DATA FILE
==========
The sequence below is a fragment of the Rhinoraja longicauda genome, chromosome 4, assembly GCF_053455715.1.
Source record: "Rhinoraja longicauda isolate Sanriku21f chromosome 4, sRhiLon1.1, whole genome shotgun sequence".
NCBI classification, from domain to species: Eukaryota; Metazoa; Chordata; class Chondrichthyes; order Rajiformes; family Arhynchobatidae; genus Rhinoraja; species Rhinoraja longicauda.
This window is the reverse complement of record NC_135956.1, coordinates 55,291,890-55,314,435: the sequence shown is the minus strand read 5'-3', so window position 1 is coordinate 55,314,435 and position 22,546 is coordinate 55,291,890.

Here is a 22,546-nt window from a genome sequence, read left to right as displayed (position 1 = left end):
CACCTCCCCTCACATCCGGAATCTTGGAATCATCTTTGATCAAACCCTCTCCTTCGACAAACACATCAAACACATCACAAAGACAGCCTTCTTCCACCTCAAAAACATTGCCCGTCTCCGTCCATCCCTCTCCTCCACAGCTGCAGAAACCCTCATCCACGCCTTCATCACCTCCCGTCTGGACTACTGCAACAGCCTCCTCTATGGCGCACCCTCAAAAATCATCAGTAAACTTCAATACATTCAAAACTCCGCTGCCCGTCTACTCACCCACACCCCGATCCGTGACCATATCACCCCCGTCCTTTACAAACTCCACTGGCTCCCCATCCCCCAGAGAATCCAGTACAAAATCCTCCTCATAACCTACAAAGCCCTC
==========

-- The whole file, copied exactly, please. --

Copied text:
The sequence below is a fragment of the Rhinoraja longicauda genome, chromosome 4, assembly GCF_053455715.1.
Source record: "Rhinoraja longicauda isolate Sanriku21f chromosome 4, sRhiLon1.1, whole genome shotgun sequence".
NCBI classification, from domain to species: Eukaryota; Metazoa; Chordata; class Chondrichthyes; order Rajiformes; family Arhynchobatidae; genus Rhinoraja; species Rhinoraja longicauda.
This window is the reverse complement of record NC_135956.1, coordinates 55,291,890-55,314,435: the sequence shown is the minus strand read 5'-3', so window position 1 is coordinate 55,314,435 and position 22,546 is coordinate 55,291,890.

Here is a 22,546-nt window from a genome sequence, read left to right as displayed (position 1 = left end):
CACCTCCCCTCACATCCGGAATCTTGGAATCATCTTTGATCAAACCCTCTCCTTCGACAAACACATCAAACACATCACAAAGACAGCCTTCTTCCACCTCAAAAACATTGCCCGTCTCCGTCCATCCCTCTCCTCCACAGCTGCAGAAACCCTCATCCACGCCTTCATCACCTCCCGTCTGGACTACTGCAACAGCCTCCTCTATGGCGCACCCTCAAAAATCATCAGTAAACTTCAATACATTCAAAACTCCGCTGCCCGTCTACTCACCCACACCCCGATCCGTGACCATATCACCCCCGTCCTTTACAAACTCCACTGGCTCCCCATCCCCCAGAGAATCCAGTACAAAATCCTCCTCATAACCTACAAAGCCCTC